State v. Barnes, ___ N.C. App. ___, 789 S.E.2d. 488 (Jul. 19, 2016)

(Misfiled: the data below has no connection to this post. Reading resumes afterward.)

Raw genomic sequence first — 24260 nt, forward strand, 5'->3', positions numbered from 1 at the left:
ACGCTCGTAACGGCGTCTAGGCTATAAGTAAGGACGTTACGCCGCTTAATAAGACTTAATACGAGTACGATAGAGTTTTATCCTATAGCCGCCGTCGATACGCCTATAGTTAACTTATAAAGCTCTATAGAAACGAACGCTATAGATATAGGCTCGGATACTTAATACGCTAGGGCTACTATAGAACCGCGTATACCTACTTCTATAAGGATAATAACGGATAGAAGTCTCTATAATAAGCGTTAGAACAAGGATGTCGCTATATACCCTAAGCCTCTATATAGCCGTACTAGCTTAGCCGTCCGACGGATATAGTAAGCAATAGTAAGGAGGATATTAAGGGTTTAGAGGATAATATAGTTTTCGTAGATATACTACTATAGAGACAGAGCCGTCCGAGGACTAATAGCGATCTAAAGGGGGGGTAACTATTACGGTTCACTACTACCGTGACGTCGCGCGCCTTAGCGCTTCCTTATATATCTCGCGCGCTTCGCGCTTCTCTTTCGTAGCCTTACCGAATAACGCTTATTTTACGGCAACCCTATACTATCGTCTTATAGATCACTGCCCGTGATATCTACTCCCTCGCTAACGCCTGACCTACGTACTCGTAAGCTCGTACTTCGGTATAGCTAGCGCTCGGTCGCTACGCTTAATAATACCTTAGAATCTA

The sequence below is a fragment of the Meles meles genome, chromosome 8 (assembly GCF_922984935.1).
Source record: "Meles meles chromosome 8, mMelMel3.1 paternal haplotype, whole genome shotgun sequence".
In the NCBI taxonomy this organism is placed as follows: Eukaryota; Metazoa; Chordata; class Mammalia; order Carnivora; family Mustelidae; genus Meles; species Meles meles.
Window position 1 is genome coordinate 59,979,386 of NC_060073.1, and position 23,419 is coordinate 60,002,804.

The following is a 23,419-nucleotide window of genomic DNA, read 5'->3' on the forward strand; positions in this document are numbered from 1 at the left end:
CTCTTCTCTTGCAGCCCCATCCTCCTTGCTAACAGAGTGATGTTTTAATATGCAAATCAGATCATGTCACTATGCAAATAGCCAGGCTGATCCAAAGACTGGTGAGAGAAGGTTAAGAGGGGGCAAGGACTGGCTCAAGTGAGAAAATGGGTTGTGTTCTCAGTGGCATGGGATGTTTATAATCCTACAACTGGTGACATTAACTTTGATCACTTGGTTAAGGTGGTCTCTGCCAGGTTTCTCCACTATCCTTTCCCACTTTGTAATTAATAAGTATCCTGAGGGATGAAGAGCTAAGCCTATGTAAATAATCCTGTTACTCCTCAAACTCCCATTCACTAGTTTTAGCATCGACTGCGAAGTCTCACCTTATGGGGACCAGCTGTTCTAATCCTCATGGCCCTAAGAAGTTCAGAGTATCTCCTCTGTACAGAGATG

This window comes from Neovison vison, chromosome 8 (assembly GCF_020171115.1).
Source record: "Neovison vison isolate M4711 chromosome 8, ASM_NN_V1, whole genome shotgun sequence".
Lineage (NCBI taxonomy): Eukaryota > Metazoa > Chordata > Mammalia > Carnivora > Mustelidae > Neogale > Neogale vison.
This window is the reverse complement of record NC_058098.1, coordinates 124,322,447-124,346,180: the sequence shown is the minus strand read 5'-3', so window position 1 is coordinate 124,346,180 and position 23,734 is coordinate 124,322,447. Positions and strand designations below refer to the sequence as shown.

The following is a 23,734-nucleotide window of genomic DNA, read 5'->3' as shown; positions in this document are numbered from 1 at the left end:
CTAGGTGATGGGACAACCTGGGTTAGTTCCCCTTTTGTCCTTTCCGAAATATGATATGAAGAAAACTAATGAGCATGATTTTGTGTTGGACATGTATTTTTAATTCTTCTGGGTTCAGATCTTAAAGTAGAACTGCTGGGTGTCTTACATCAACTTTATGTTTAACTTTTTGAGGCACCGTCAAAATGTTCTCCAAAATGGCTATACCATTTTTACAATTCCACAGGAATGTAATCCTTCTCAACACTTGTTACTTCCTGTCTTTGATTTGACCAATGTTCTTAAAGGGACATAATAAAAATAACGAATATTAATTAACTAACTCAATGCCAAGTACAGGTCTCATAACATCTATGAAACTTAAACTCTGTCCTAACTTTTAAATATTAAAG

Although the defendant was in handcuffs at the time of the questioning, he was not, based on the totality of the circumstances, “in custody” for purposes of Miranda. While the defendant was visiting his cousin’s house, a parole officer arrived to search of the cousin’s home. The parole officer recognized the defendant as a probationer and the officer advised him that he was also subject to a warrantless search because of his probation status. The officer put the defendant in handcuffs “for officer safety” and seated the two men on the front porch while officers conducted a search. During the search, the parole officer found a jacket with what appeared to be crack cocaine inside a pocket. The officer asked the defendant and his cousin to identify the owner of the jacket. The defendant claimed the jacket and was charged with a drug offense. The court held: “Based on the totality of circumstances, we conclude that a reasonable person in Defendant’s situation, though in handcuffs would not believe his restraint rose to the level of the restraint associated with a formal arrest.” The court noted that the regular conditions of probation include the requirement that a probation submit to warrantless searches. Also, the defendant was informed that he would be placed in handcuffs for officer safety and he was never told that his detention was anything other than temporary. Further, the court reasoned, “as a probationer subject to random searches as a condition of probation, Defendant would objectively understand the purpose of the restraints and the fact that the period of restraint was for a temporary duration.”